The Pathologizing of the World Soul

The Pathologizing of the World Soul

Sick Maria, Joaquín Sorolla, 1907


The world, because of its breakdown, is entering a new moment of consciousness: by drawing attention to itself by means of its symptoms, it is becoming aware of itself as a psychic reality (Hillman, Thought, 97).

Does this statement  resonate with you? Do you feel that sense of assent deep within that Hillman is absolutely right? Even though he penned these words in the early Eighties, he is right on the money. He saw it happening even then.

The world is in trouble, just as an individual in Jung’s heyday might have been plagued with symptoms of schizophrenia. And Jung, in his wisdom, would have pointed that person back to health with his amazing therapeutic ideas. In his day, the world was considered isolated from our concerns, something to be ruled over and dominated. In our day, however, the world is no longer separate from us, cold, dead, and material. It is just as much part of us as our organs or senses. But the world is breaking down. Although it has been occurring for some time, last year, 2016, brought us the stark realization that we may be living in the last days. Or, are we?

James Hillman has made the pathologization of the soul one of the main tenets of his archetypal psychology. The evil and ugliness we see in our world are psychopathologizations of the Anima Mundi, symptoms that provide clues as to her psychic state of affairs. According to Hillman, pathologization is “the psyche’s autonomous ability to create illness, morbidity, disorder, abnormality, and suffering in any aspect of its behavior and to experience and imagine life through this deformed and afflicted perspective” (Hillman, Revisioning, 57). If the Soul of the World desires to engage in metamorphosis, and we know she does, then, according to Hillman, she will autonomously create abnormal and disordered situations that will ultimately further her transformation. Isn’t that what we’ve been witnessing for many years now? These scenarios seem to be accelerating in their frequency, as well. Does this mean the World Soul is drawing closer to departing from the cosmic chrysalis?

Considering all of this, are the afflictions of the World Soul necessary for her individuation? Again, referring to Hillman, “without psychopathology, there is no wholeness; in fact, psychopathology is a differentiation of that wholeness” (Hillman, Revisioning 108). I think it is safe to say, then, without pathologization, there is no soul-making.

So, all the turmoil we are seeing, especially in the United States, today, will lead to the further metamorphosis of the Anima Mundi, something we are in desperate need of. At some point in the history of the world this may lead to an evolutionary leap in consciousness. That, in turn, may provide the means for establishing Utopia, which American progressives so eagerly crave, although I very much doubt whether that will ever be accomplished. As long the World Soul has a need for individuation, there will be a need for pathologization.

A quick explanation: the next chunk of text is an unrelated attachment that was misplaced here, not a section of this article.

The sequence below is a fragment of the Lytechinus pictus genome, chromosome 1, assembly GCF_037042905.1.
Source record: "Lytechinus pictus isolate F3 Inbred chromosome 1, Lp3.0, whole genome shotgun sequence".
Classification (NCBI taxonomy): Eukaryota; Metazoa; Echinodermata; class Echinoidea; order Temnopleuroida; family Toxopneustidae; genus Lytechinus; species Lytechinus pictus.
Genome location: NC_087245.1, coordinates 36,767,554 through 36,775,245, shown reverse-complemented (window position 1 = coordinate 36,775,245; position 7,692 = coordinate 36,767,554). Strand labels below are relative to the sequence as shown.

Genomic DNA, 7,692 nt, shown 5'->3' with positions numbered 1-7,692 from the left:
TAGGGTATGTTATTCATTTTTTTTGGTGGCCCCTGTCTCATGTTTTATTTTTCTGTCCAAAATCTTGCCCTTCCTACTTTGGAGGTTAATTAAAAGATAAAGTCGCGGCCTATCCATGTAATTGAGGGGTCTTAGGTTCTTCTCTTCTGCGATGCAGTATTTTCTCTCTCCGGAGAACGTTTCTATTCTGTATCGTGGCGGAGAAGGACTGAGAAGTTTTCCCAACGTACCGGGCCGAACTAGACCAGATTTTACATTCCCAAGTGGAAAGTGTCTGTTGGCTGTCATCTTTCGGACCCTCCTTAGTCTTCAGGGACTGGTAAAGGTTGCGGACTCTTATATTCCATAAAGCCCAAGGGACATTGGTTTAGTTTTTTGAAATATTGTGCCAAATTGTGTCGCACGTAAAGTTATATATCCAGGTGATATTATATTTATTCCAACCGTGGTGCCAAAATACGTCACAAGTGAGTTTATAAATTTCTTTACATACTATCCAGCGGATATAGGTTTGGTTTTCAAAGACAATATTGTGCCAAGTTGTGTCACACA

Works Cited
Hillman, James. Re-Visioning Psychology. New York: Harper Collins, 1975.

Hillman, James. The Thought of the Heart and the Soul of the World. Putnam: Spring, 1992.

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4 thoughts on “The Pathologizing of the World Soul

  1. Very interesting contemporary application of Hillman’s ideas! He spoke of and saw this current state of the world soul way in advance of its present global state of soul
    Judith Harte

  2. When I attended a conference led by Hillman, Bly and Meade, back in the mid-nineties, the three of them spoke comfortably about the end of Western Civilization as we’ve known it. Hillman passionately repeated, “We’re losing our language.” I was a bit younger, more naive, and less appreciative of what I heard, but it sparked something in me that remains to this day, and that is to seek a historical context for every thought, action, impulse and event, especially trying to understand the deep emotion around politics and world events.
    As the years have gone by, and technology has brought us an opening to the world, especially the shared, public world, instead of conflicts finding resolution, the battle lines are more evident than ever, with political and corporate forces exaggerating them for their own control and gain.
    It’s as if the World Soul is awakening to its own power, potential and pathology.

    I like this post because it touches upon pathology and its underlying ground which I think is movement, the greek pathos. While it’s always transformative, psyche herself doesn’t have a moral certainty. The dangers that lie ahead have much to do with the inherent and unseen powers that come through cultural consensus, where a lack of differentiation between oneself and the power of cultural consensus, can become very dangerous, as Jung often suggested.
    The monopolies of government and corporate powers perhaps reflect some inner situation for each of us, and especially as we drink from the well of consensus ideas, news, and the emotions around them.

  3. Thank you for reading and commenting.

    When I began studying Jung and Hillman in the mid-nineties, I was mostly concerned with my own journey, which I suppose is normal. After 9/11, especially, I began to take notice of what Hillman wrote about the World Soul and how we should be putting more focus on her. He was prescient; he saw what was coming. Now, we need to think of the World Soul more than ever. If she breaks down, we are doomed. But I believe it only takes a few dedicated to her health to change things.

    Pathologizing always occurs in things of the soul. Our era is extraordinary, but not unprecedented. There are already in this world enough people who will make a difference, I believe.


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